Our identity, or who we think we are, makes up a huge part of how we treat the world. How we perceive ourselves determines how we react to our everyday experiences. Take a moment to think of who you think you are. If someone asked you “what do you do?”, how would you respond? Here’s how I see part of my identity:

5% Minnesotan
60% Artist/Creator
15% Gay
5% Book-snob
5% Gamer
10% Traveler

This is just a rough look at how I identify with my environment. I consider myself Minnesotan, and I act out of that identity. I say things like “uffda”, and talk about the cold too much. A huge part of my identity is about being an artist and creating content. I spend a lot of my free time creating, thinking about creating, or talking to others about creating. It’s a huge part of my life.

The difficulty with these identities that we take on is that they are not our own. When I say I’m a gamer, I’m saying that I relate to gamers. My identity is derived from the group, not myself. I generalize who I am for the same of being part of the group. By saying that I’m an artist, I take part of my identity from other people who call themselves artists.

What I’m trying to get at is that you when you take your identity from a group, you lose yourself. You simplify who you are. In reality, you’re indescribable. To put words to who you are would be to limit you. You are so much more than that. Don’t label yourself. Just do what you do. Don’t try to be an artist, you’ll try to be like other people who take on that title. Just be as you are and do what you love.




Unfortunately tonight I lack an order to the words that are flowing through my head. I wish I could write more but I haven’t digested my thoughts yet. Days like today feel chaotic because I have so much emotion but I don’t have a way of letting it out. I’m not short on feelings but I can’t bring them to a line of text. There isn’t that organization to box how I feel right now. Waiting until I figure this all out will have to suffice. Don’t worry, I’m fine. I’m just trying to find myself and make sense of my life.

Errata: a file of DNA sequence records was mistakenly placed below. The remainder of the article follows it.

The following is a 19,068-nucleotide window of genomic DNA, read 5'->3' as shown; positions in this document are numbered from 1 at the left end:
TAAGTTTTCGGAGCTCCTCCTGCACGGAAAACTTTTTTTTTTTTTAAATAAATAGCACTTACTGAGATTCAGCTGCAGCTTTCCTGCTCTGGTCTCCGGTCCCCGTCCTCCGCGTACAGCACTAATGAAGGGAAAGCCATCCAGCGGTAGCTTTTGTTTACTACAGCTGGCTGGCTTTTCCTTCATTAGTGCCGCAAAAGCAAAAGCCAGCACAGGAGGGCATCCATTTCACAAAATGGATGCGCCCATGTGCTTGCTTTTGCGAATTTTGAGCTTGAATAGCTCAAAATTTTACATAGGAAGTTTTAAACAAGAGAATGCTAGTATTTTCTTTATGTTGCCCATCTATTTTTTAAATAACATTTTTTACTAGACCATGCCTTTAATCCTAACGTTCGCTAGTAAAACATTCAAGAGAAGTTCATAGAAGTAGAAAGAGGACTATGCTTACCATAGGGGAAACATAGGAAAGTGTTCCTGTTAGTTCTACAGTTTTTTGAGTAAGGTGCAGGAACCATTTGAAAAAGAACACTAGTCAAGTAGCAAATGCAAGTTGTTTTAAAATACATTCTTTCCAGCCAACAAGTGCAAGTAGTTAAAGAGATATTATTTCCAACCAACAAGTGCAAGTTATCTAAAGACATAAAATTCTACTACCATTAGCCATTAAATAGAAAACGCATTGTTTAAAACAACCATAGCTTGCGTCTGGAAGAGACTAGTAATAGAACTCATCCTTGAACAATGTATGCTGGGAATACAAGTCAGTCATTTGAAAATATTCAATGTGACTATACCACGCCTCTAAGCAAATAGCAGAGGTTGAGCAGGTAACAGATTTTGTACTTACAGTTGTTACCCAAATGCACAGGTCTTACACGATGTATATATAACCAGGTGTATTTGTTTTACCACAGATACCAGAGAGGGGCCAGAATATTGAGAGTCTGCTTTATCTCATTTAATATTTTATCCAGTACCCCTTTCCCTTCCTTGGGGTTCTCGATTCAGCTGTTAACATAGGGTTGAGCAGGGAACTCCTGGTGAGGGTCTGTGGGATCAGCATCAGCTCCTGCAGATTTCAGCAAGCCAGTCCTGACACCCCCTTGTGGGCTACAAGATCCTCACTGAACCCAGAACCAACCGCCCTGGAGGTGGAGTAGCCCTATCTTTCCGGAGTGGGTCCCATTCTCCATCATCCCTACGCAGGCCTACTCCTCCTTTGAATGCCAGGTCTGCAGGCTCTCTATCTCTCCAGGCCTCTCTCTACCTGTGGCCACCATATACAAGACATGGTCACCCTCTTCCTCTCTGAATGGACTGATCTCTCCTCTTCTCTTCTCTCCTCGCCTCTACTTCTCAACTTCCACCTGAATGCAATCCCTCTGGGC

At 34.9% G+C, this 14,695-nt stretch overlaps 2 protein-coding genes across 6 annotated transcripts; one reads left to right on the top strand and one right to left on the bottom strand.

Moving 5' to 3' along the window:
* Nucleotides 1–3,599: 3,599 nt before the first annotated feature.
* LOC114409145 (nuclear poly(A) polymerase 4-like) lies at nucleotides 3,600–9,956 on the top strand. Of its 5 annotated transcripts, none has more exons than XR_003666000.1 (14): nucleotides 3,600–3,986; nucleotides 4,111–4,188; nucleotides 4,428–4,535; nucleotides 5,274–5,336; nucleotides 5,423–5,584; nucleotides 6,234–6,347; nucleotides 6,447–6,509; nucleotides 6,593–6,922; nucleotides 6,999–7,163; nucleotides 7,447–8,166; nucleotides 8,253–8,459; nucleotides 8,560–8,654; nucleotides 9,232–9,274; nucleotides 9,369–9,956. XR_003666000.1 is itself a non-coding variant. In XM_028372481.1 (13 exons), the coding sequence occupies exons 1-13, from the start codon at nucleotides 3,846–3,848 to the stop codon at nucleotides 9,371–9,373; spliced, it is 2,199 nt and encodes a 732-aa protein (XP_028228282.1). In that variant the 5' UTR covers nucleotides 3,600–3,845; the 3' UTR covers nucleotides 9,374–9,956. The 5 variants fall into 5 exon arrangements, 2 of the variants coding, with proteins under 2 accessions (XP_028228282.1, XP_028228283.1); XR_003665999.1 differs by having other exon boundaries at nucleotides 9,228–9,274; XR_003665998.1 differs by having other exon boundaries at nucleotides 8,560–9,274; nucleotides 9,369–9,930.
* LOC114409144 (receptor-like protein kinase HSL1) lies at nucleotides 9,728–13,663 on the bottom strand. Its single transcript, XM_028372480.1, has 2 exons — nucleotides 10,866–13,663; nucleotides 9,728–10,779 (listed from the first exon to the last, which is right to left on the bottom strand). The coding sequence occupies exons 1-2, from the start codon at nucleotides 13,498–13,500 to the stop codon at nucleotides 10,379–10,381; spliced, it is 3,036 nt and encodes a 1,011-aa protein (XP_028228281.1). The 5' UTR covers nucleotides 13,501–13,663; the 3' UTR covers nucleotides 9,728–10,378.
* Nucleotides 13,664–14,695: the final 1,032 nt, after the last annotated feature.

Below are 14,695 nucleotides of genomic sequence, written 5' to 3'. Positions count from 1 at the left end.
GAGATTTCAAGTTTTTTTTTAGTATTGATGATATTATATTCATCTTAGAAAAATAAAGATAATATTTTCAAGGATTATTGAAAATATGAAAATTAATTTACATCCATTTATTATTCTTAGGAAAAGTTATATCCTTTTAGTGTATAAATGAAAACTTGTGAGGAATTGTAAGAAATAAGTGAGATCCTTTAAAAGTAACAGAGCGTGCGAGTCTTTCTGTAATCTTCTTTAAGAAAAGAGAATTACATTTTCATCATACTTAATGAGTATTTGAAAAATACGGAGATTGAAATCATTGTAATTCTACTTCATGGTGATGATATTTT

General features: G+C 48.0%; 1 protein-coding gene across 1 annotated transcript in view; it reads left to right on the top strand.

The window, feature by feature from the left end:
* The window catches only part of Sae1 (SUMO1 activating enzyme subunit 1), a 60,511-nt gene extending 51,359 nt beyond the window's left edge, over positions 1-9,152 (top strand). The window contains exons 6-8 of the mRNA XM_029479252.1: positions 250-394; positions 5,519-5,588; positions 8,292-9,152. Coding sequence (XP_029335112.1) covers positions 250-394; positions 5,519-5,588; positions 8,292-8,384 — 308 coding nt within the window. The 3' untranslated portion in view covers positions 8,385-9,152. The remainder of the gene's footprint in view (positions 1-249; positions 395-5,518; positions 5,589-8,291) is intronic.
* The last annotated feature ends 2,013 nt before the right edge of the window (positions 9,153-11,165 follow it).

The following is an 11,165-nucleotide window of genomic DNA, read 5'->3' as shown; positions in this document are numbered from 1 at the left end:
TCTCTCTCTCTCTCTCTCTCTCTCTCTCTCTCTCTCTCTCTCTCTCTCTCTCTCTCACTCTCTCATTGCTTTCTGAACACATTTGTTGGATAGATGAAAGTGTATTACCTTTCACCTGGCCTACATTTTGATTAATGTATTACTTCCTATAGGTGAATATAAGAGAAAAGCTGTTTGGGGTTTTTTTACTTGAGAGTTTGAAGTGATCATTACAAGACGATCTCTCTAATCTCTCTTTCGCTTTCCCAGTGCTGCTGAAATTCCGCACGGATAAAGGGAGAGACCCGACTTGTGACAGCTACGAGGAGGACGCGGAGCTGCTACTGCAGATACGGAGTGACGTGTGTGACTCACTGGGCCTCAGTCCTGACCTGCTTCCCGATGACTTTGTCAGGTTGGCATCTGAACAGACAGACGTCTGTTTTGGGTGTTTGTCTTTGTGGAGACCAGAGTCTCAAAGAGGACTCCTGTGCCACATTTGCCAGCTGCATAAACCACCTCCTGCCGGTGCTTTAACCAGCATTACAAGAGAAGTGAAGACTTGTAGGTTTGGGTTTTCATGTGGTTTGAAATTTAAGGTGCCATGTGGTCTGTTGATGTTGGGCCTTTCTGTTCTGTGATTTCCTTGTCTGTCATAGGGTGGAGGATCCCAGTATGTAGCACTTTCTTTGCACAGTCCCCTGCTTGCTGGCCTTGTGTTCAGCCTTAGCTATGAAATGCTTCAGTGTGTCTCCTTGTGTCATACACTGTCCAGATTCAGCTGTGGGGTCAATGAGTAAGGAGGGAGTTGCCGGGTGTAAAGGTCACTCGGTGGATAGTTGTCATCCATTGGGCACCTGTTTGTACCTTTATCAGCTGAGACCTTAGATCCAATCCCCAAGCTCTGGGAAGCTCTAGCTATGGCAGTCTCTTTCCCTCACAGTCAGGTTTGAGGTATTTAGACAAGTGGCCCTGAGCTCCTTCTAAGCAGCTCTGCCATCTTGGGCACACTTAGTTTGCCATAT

No-Mind Language

No mind is the condition when thoughts pass through your head but you don’t place any attention on them. Eventually it’s as if there are no thoughts because what you are taking in through your senses at the moment are more important than your thoughts about it.

Think about a Hawaiian sunset, how catching it is and how beautiful. When you see something very beautiful like that, it’s as if everything else vanishes from your life except what is in front of you. It’s as if your life has peripherals and you spend more time staring at the peripherals than what’s directly in the moment.

Basically no mind is this condition of the absence of thought. It’s like a clearing where you can direct your attention and make thoughts arise as needed. You can act more efficiently and get more out of life.

Much of no mind comes from removing your desire to label everything. This coffee is cold or the palm trees are beautiful. While neither assertion is incorrect or bad, we spend too much of our time labeling things that don’t need to be labeled.

Ponder this for a moment; why do we need to say something is hot or cold inside our heads. We can just accept that our drink is what it is without labeling it. We can look at the sunset without the desire to try to make it tangible. We can walk across the sand and feel the sand without the need to call it soft or hot. We can just leave things at their experience or sensation.

Much of this leans into language. For example, we make action more tangible when we explain what we’re doing. I can go through the process of walking over and picking up a glass of water without thinking about walking over and picking the glass up. We have a fixation on words.

Like I wrote before, there is nothing inherently wrong with words. However, we passively label everything in our lives. This is too hot, too artificial, interesting, boring, great, horrible. We don’t spend enough time without these words.

As I’ve started to study Danish, I learn by labeling the things in my life. For example my friend turns into min ven. After learning many words to describe the objects around my dormitory I realized that I do this in the English language as well. My mind constantly speaks to my body. “Let’s go for a walk”, “I’m hungry”. Rather than making these expressions tangible I could just do them.

It’s difficult to explain but I think by labeling everything, we remove so much of the experience. By saying the sunset is beautiful, we reduce it to a word that is too generic to describe the experience of that sunset. Extravagant, or unique cannot do it justice.

These things which are conversations in our head “wow, that sunset is beautiful” are going nowhere. We are literally thinking them to ourselves. Because we are only thinking them and not communicating with somebody else, we mental reduce our experiences to generic words. We reduce them to much less than the experience of it.

Instead of labeling things, we should just feel them. The sensation of them and what it’s like to experience it. If someone asks, reduce it into language. But if you’re trying to remember something in your head, remember it for it’s sensation and not it’s descriptors.

Experience things as they are, don’t label everything.